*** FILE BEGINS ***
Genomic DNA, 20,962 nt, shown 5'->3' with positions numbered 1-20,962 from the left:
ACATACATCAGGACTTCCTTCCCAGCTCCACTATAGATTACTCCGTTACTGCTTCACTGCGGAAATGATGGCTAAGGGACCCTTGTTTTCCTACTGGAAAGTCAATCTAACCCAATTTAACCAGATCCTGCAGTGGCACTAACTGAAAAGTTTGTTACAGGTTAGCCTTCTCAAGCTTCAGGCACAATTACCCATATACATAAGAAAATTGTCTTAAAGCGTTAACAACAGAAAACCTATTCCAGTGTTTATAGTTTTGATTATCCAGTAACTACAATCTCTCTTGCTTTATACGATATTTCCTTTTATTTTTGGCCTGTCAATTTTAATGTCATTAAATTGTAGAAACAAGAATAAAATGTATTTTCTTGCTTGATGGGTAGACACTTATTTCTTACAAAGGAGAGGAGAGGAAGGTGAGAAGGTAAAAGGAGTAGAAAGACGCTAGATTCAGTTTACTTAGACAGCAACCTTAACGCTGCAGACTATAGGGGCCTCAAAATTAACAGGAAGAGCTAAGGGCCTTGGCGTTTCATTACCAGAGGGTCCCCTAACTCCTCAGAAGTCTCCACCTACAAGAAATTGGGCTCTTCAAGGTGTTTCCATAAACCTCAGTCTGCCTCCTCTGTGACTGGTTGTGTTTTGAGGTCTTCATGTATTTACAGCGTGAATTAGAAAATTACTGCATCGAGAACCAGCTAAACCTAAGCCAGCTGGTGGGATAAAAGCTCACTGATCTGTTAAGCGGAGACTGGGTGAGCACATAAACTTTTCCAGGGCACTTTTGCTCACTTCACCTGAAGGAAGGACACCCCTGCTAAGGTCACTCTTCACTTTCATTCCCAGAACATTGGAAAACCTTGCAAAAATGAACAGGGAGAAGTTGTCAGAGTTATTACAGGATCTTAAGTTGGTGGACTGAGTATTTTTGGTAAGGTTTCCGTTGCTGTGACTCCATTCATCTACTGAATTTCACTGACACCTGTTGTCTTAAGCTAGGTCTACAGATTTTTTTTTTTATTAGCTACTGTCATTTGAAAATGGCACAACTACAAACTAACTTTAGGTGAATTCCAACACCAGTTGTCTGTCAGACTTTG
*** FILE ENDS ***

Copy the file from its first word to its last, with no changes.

Genomic DNA, 20,962 nt, shown 5'->3' with positions numbered 1-20,962 from the left:
ACATACATCAGGACTTCCTTCCCAGCTCCACTATAGATTACTCCGTTACTGCTTCACTGCGGAAATGATGGCTAAGGGACCCTTGTTTTCCTACTGGAAAGTCAATCTAACCCAATTTAACCAGATCCTGCAGTGGCACTAACTGAAAAGTTTGTTACAGGTTAGCCTTCTCAAGCTTCAGGCACAATTACCCATATACATAAGAAAATTGTCTTAAAGCGTTAACAACAGAAAACCTATTCCAGTGTTTATAGTTTTGATTATCCAGTAACTACAATCTCTCTTGCTTTATACGATATTTCCTTTTATTTTTGGCCTGTCAATTTTAATGTCATTAAATTGTAGAAACAAGAATAAAATGTATTTTCTTGCTTGATGGGTAGACACTTATTTCTTACAAAGGAGAGGAGAGGAAGGTGAGAAGGTAAAAGGAGTAGAAAGACGCTAGATTCAGTTTACTTAGACAGCAACCTTAACGCTGCAGACTATAGGGGCCTCAAAATTAACAGGAAGAGCTAAGGGCCTTGGCGTTTCATTACCAGAGGGTCCCCTAACTCCTCAGAAGTCTCCACCTACAAGAAATTGGGCTCTTCAAGGTGTTTCCATAAACCTCAGTCTGCCTCCTCTGTGACTGGTTGTGTTTTGAGGTCTTCATGTATTTACAGCGTGAATTAGAAAATTACTGCATCGAGAACCAGCTAAACCTAAGCCAGCTGGTGGGATAAAAGCTCACTGATCTGTTAAGCGGAGACTGGGTGAGCACATAAACTTTTCCAGGGCACTTTTGCTCACTTCACCTGAAGGAAGGACACCCCTGCTAAGGTCACTCTTCACTTTCATTCCCAGAACATTGGAAAACCTTGCAAAAATGAACAGGGAGAAGTTGTCAGAGTTATTACAGGATCTTAAGTTGGTGGACTGAGTATTTTTGGTAAGGTTTCCGTTGCTGTGACTCCATTCATCTACTGAATTTCACTGACACCTGTTGTCTTAAGCTAGGTCTACAGATTTTTTTTTTTATTAGCTACTGTCATTTGAAAATGGCACAACTACAAACTAACTTTAGGTGAATTCCAACACCAGTTGTCTGTCAGACTTTG